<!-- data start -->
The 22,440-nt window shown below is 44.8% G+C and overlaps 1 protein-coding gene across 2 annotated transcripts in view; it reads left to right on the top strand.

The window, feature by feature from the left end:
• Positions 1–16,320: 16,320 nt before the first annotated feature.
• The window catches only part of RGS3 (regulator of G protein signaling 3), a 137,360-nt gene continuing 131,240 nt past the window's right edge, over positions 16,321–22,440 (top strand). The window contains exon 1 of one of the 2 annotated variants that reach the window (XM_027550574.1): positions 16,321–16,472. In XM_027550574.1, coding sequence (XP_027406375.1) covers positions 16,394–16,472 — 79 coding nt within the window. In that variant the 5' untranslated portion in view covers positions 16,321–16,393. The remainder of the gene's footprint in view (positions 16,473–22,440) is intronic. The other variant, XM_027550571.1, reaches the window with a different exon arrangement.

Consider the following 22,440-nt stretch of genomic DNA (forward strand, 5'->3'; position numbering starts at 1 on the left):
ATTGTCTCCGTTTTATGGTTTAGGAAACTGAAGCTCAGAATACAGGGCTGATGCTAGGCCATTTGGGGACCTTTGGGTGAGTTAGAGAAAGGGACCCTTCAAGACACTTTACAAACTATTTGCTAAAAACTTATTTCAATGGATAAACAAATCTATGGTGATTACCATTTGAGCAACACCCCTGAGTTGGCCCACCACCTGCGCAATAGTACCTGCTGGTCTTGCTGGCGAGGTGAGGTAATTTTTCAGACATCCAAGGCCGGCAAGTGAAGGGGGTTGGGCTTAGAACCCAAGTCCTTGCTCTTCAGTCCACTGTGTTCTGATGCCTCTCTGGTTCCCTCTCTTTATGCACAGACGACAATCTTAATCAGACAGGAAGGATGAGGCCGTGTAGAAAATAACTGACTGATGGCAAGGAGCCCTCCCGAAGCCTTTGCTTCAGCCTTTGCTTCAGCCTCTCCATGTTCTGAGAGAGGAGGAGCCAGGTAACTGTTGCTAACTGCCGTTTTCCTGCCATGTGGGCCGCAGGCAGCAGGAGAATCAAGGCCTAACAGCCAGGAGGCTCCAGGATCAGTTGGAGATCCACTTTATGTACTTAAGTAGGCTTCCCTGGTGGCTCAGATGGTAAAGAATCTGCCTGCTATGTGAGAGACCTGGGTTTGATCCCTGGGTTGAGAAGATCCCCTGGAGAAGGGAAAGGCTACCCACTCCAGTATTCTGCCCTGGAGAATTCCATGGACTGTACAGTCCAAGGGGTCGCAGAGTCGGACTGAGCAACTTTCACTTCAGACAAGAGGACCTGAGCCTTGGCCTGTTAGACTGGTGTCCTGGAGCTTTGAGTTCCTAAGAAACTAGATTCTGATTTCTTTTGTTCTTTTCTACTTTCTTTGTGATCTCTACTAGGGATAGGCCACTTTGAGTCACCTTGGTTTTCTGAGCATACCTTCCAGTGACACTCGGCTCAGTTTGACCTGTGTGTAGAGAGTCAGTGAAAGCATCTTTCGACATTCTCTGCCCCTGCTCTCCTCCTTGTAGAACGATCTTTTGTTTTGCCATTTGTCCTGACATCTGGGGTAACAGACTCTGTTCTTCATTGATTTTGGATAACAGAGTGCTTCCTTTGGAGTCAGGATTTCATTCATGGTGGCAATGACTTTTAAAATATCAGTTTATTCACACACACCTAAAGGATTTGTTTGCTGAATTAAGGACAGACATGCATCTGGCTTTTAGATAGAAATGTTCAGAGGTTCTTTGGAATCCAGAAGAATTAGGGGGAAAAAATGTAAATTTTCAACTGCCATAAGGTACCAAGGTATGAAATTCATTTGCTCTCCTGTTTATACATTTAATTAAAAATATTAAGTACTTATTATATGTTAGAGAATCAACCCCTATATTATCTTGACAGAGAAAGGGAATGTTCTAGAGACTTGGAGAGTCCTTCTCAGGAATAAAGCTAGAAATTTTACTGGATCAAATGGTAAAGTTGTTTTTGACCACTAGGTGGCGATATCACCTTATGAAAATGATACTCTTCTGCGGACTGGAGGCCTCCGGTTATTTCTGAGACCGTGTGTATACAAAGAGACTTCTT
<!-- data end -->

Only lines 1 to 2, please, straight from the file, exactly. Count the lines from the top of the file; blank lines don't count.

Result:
The 22,440-nt window shown below is 44.8% G+C and overlaps 1 protein-coding gene across 2 annotated transcripts in view; it reads left to right on the top strand.

The window, feature by feature from the left end: